Dallmeier

Business Directory

Browse the Directory

Sign Up to the Directory

FC Business Twitter
FC business Linked in
FC Business facebook
FC Business Youtube

RBS is losing patience with Gillett & Hicks

Wed 26th May 2010 | Clubs Ownership

Tom Hicks and George Gillett Jr are holding out for an offer of at least £600 million for Liverpool, but have yet to find a serious buyer more than a month after putting the club on the market.

The Times has learnt that while that is the price tag set by the American owners, Royal Bank of Scotland (RBS), the club’s lender, values Liverpool at closer to £400 million and may put pressure on the pair to lower their demands to secure a sale.

RBS declined to comment, but sources close to the bank said that frustration with the unpopular Americans is growing.

Liverpool’s £290 million loan from RBS and Wachovia, the American bank, formally expires in July, which ordinarily would have precipitated a debt crisis at the club. But Hicks and Gillett gained an informal agreement with lenders last month to get an extension on the loan in return for a promise that they would sell up.

The banks granted Liverpool a non-binding assurance that cash will continue to be available next season. The promise was essential because Martin Broughton, the club’s recently appointed chairman, had to appear before the Premier League to give a commitment that they would be able to fulfil their fixtures.

Accounts published by the club a fortnight ago disclosed the extent of Liverpool’s financial malaise. As of July 31 last year, the club’s total debts were £472.5 million — Kop Holdings, the company that owns Liverpool, is responsible for £351 million — and they are paying £40.1 million interest on their bank loans.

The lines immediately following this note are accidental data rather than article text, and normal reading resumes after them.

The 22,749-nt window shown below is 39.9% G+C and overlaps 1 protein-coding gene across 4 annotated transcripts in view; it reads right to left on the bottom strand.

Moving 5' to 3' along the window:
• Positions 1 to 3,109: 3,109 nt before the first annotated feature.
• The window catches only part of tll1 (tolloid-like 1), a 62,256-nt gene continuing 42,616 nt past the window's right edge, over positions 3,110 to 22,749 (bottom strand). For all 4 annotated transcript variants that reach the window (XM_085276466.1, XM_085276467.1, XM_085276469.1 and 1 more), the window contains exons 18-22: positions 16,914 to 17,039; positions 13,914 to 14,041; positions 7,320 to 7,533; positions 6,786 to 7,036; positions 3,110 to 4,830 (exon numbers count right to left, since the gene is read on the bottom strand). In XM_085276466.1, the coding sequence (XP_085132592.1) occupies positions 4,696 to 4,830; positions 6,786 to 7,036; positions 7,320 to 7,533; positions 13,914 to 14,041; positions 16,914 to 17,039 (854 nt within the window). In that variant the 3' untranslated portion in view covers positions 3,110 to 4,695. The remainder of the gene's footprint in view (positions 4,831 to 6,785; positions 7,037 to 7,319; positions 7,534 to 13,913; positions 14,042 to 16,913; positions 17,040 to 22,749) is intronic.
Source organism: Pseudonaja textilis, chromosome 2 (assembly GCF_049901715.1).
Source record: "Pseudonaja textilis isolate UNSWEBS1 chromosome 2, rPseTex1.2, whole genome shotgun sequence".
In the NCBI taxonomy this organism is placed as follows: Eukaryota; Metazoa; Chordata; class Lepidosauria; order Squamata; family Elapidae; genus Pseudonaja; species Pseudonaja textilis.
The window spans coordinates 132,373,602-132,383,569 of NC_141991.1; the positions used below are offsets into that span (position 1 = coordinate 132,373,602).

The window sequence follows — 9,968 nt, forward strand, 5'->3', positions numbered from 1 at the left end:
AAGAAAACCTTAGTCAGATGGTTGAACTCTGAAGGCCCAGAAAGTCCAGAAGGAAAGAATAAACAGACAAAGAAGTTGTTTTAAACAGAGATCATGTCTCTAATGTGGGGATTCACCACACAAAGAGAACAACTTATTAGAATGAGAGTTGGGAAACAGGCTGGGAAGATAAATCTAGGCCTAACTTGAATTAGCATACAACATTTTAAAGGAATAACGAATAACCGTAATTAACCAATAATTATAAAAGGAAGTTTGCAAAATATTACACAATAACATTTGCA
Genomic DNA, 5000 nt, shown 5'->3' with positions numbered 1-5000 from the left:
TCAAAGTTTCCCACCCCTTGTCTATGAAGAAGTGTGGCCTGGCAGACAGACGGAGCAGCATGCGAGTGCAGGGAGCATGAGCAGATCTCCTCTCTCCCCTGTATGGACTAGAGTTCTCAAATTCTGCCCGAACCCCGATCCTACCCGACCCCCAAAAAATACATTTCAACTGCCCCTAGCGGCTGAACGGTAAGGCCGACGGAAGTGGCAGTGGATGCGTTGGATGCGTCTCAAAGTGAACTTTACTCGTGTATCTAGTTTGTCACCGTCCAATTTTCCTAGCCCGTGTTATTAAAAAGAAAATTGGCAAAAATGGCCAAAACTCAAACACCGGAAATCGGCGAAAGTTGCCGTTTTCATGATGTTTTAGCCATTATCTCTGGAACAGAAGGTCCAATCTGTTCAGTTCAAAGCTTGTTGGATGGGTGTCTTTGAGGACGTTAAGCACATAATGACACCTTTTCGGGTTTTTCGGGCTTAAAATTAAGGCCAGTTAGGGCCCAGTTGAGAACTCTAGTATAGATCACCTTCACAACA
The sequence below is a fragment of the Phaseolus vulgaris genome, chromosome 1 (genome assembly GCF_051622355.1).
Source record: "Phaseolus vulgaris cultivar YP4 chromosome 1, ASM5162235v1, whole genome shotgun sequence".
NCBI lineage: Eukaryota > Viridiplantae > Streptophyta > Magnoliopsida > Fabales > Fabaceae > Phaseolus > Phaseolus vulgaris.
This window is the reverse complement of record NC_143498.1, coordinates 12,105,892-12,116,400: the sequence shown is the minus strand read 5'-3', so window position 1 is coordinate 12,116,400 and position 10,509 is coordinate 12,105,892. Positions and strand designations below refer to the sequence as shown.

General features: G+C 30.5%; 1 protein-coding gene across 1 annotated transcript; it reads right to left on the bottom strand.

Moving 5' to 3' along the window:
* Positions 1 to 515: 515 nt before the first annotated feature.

KPMG, the club’s auditor, expressed a “material uncertainty” about Liverpool’s ability to continue as a going concern, the second year running it has made that assessment of the club’s finances.

RBS is expected to bankroll Liverpool long enough for the Americans to find a buyer. But while it is not in RBS’s commercial interest to make Hicks and Gillett forced sellers of the club, the bank’s patience is not infinite and it is likely to start to apply pressure on the Americans to cut the price if no credible bidder has appeared by the start of next season.

Broughton, who is facing down the unions over strike action in his role as chairman of British Airways, has said that he will stay on at Liverpool only until the club are sold. He has already told The Times that he expected a sale to go through “within a matter of months”.

The market valuation of Liverpool is about £350 million, lower even than what RBS believes the club is worth.

Add to: Google Google | Yahoo Yahoo | Live Live | del.icio.us del.icio | Digg Digg |

Related Articles

Mike Ashley Puts Newcastle United Up For Sale

Tue 17th Oct 2017 | Clubs Ownership

Mike Ashley has formally announced his intention to sell Newcastle United. In a statement released on Monday evening, it was announced that owner Mike Ashley was looking to sell the club by Christmas...

EFL To Consider US Style Interventions At Troubled Clubs

Thu 21st Sep 2017 | Clubs Ownership

Giving the EFL unprecedented American-style powers to take over the running of clubs in crisis will be on the agenda when clubs meet today to discuss how the situation which ravaged Leyton Orient can...

Ossett Albion Takeover Brings Readymade Academy

Wed 13th Sep 2017 | Clubs Ownership

The founders and directors of Unita, a local based facilities management company, have taken the reigns at Ossett Albion in a move which sees the EVO-Stik North club inherit a ready-made football...

Southampton Secures Chinese Investment Partners

Mon 14th Aug 2017 | Clubs Ownership

Southampton Football Club has announced the formal conclusion of talks which will see Chinese businessman Mr Jisheng Gao take a stake in the Premier League club. In a letter to fans issued on Monday...